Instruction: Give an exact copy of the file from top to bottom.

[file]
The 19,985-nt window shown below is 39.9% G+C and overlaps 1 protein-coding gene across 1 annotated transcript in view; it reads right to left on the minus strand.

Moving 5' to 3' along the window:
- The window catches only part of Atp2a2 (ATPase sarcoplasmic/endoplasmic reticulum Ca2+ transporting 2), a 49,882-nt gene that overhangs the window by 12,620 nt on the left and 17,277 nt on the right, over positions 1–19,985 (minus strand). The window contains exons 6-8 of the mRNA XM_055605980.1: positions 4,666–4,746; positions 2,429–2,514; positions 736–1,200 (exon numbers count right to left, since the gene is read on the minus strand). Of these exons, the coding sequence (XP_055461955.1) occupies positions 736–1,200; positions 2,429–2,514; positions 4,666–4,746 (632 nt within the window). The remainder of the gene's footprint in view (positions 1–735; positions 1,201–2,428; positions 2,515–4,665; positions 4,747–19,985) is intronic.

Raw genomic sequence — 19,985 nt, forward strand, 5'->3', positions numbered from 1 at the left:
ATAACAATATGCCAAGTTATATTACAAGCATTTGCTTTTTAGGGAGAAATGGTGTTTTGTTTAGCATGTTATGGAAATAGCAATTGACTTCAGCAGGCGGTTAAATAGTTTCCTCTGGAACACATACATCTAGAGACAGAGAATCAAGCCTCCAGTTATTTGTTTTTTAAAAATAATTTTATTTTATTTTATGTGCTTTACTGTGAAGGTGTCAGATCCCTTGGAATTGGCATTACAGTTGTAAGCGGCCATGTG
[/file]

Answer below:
The 19,985-nt window shown below is 39.9% G+C and overlaps 1 protein-coding gene across 1 annotated transcript in view; it reads right to left on the minus strand.

Moving 5' to 3' along the window:
- The window catches only part of Atp2a2 (ATPase sarcoplasmic/endoplasmic reticulum Ca2+ transporting 2), a 49,882-nt gene that overhangs the window by 12,620 nt on the left and 17,277 nt on the right, over positions 1–19,985 (minus strand). The window contains exons 6-8 of the mRNA XM_055605980.1: positions 4,666–4,746; positions 2,429–2,514; positions 736–1,200 (exon numbers count right to left, since the gene is read on the minus strand). Of these exons, the coding sequence (XP_055461955.1) occupies positions 736–1,200; positions 2,429–2,514; positions 4,666–4,746 (632 nt within the window). The remainder of the gene's footprint in view (positions 1–735; positions 1,201–2,428; positions 2,515–4,665; positions 4,747–19,985) is intronic.

Raw genomic sequence — 19,985 nt, forward strand, 5'->3', positions numbered from 1 at the left:
ATAACAATATGCCAAGTTATATTACAAGCATTTGCTTTTTAGGGAGAAATGGTGTTTTGTTTAGCATGTTATGGAAATAGCAATTGACTTCAGCAGGCGGTTAAATAGTTTCCTCTGGAACACATACATCTAGAGACAGAGAATCAAGCCTCCAGTTATTTGTTTTTTAAAAATAATTTTATTTTATTTTATGTGCTTTACTGTGAAGGTGTCAGATCCCTTGGAATTGGCATTACAGTTGTAAGCGGCCATGTG